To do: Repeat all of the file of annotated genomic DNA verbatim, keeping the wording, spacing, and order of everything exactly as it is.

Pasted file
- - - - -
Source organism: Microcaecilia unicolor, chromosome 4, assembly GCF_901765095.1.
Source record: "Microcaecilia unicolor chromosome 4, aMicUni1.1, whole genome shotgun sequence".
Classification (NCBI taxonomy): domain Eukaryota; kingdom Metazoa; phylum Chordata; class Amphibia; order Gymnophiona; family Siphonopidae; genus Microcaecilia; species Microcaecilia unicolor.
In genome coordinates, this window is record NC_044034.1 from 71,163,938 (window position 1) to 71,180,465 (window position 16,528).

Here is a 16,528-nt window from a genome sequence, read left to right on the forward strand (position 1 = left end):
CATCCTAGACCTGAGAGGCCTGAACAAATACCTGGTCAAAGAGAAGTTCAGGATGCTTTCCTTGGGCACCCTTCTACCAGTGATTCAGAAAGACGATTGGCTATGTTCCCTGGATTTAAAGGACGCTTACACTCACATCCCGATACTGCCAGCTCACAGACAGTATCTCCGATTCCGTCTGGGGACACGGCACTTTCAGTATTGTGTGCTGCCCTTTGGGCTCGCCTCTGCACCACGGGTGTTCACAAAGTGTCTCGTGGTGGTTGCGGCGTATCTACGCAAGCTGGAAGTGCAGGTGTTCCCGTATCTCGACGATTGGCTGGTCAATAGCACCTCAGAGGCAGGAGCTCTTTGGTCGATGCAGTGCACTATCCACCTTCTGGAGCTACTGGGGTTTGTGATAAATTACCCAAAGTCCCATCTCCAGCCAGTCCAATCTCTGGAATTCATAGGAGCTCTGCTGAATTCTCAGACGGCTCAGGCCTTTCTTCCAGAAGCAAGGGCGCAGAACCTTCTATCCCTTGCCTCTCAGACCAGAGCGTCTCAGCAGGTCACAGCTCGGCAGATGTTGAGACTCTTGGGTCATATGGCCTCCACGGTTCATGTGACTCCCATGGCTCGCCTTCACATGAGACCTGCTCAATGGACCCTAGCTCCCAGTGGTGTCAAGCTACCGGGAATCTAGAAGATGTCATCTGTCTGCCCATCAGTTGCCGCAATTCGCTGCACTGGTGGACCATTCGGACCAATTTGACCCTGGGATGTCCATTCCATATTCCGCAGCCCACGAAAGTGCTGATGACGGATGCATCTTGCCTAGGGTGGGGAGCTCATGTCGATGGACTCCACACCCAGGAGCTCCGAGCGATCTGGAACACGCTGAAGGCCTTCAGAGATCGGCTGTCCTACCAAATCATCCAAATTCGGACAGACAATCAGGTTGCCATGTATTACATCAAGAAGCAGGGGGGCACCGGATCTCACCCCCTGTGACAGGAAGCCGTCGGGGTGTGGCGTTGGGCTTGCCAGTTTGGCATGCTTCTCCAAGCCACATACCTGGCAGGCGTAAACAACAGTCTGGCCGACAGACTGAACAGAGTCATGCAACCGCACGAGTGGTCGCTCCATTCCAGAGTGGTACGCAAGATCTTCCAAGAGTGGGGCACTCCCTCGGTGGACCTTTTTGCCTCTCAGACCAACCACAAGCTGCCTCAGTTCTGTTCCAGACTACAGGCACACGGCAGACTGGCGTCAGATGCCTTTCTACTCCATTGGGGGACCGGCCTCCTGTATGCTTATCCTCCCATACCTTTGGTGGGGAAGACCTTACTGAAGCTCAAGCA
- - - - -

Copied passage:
Source organism: Microcaecilia unicolor, chromosome 4, assembly GCF_901765095.1.
Source record: "Microcaecilia unicolor chromosome 4, aMicUni1.1, whole genome shotgun sequence".
Classification (NCBI taxonomy): domain Eukaryota; kingdom Metazoa; phylum Chordata; class Amphibia; order Gymnophiona; family Siphonopidae; genus Microcaecilia; species Microcaecilia unicolor.
In genome coordinates, this window is record NC_044034.1 from 71,163,938 (window position 1) to 71,180,465 (window position 16,528).

Here is a 16,528-nt window from a genome sequence, read left to right on the forward strand (position 1 = left end):
CATCCTAGACCTGAGAGGCCTGAACAAATACCTGGTCAAAGAGAAGTTCAGGATGCTTTCCTTGGGCACCCTTCTACCAGTGATTCAGAAAGACGATTGGCTATGTTCCCTGGATTTAAAGGACGCTTACACTCACATCCCGATACTGCCAGCTCACAGACAGTATCTCCGATTCCGTCTGGGGACACGGCACTTTCAGTATTGTGTGCTGCCCTTTGGGCTCGCCTCTGCACCACGGGTGTTCACAAAGTGTCTCGTGGTGGTTGCGGCGTATCTACGCAAGCTGGAAGTGCAGGTGTTCCCGTATCTCGACGATTGGCTGGTCAATAGCACCTCAGAGGCAGGAGCTCTTTGGTCGATGCAGTGCACTATCCACCTTCTGGAGCTACTGGGGTTTGTGATAAATTACCCAAAGTCCCATCTCCAGCCAGTCCAATCTCTGGAATTCATAGGAGCTCTGCTGAATTCTCAGACGGCTCAGGCCTTTCTTCCAGAAGCAAGGGCGCAGAACCTTCTATCCCTTGCCTCTCAGACCAGAGCGTCTCAGCAGGTCACAGCTCGGCAGATGTTGAGACTCTTGGGTCATATGGCCTCCACGGTTCATGTGACTCCCATGGCTCGCCTTCACATGAGACCTGCTCAATGGACCCTAGCTCCCAGTGGTGTCAAGCTACCGGGAATCTAGAAGATGTCATCTGTCTGCCCATCAGTTGCCGCAATTCGCTGCACTGGTGGACCATTCGGACCAATTTGACCCTGGGATGTCCATTCCATATTCCGCAGCCCACGAAAGTGCTGATGACGGATGCATCTTGCCTAGGGTGGGGAGCTCATGTCGATGGACTCCACACCCAGGAGCTCCGAGCGATCTGGAACACGCTGAAGGCCTTCAGAGATCGGCTGTCCTACCAAATCATCCAAATTCGGACAGACAATCAGGTTGCCATGTATTACATCAAGAAGCAGGGGGGCACCGGATCTCACCCCCTGTGACAGGAAGCCGTCGGGGTGTGGCGTTGGGCTTGCCAGTTTGGCATGCTTCTCCAAGCCACATACCTGGCAGGCGTAAACAACAGTCTGGCCGACAGACTGAACAGAGTCATGCAACCGCACGAGTGGTCGCTCCATTCCAGAGTGGTACGCAAGATCTTCCAAGAGTGGGGCACTCCCTCGGTGGACCTTTTTGCCTCTCAGACCAACCACAAGCTGCCTCAGTTCTGTTCCAGACTACAGGCACACGGCAGACTGGCGTCAGATGCCTTTCTACTCCATTGGGGGACCGGCCTCCTGTATGCTTATCCTCCCATACCTTTGGTGGGGAAGACCTTACTGAAGCTCAAGCA